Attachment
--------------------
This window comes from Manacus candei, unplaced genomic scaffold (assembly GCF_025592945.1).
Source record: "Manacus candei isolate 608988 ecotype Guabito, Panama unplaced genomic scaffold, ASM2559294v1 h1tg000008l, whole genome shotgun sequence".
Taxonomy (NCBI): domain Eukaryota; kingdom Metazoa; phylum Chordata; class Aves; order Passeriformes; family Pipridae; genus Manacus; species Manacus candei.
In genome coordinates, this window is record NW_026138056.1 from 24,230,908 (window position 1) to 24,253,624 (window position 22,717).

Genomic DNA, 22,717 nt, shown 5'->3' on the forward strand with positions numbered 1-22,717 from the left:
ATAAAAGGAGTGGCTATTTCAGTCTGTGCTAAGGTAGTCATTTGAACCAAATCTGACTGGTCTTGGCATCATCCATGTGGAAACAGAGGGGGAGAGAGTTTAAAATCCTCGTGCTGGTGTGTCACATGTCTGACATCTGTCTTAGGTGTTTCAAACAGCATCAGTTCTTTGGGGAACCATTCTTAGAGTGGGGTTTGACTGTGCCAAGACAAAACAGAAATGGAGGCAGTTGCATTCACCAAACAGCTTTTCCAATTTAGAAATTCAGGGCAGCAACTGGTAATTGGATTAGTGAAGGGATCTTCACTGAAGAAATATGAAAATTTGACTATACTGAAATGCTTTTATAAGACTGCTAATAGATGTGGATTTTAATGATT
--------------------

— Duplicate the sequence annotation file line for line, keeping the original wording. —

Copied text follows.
This window comes from Manacus candei, unplaced genomic scaffold (assembly GCF_025592945.1).
Source record: "Manacus candei isolate 608988 ecotype Guabito, Panama unplaced genomic scaffold, ASM2559294v1 h1tg000008l, whole genome shotgun sequence".
Taxonomy (NCBI): domain Eukaryota; kingdom Metazoa; phylum Chordata; class Aves; order Passeriformes; family Pipridae; genus Manacus; species Manacus candei.
In genome coordinates, this window is record NW_026138056.1 from 24,230,908 (window position 1) to 24,253,624 (window position 22,717).

Genomic DNA, 22,717 nt, shown 5'->3' on the forward strand with positions numbered 1-22,717 from the left:
ATAAAAGGAGTGGCTATTTCAGTCTGTGCTAAGGTAGTCATTTGAACCAAATCTGACTGGTCTTGGCATCATCCATGTGGAAACAGAGGGGGAGAGAGTTTAAAATCCTCGTGCTGGTGTGTCACATGTCTGACATCTGTCTTAGGTGTTTCAAACAGCATCAGTTCTTTGGGGAACCATTCTTAGAGTGGGGTTTGACTGTGCCAAGACAAAACAGAAATGGAGGCAGTTGCATTCACCAAACAGCTTTTCCAATTTAGAAATTCAGGGCAGCAACTGGTAATTGGATTAGTGAAGGGATCTTCACTGAAGAAATATGAAAATTTGACTATACTGAAATGCTTTTATAAGACTGCTAATAGATGTGGATTTTAATGATT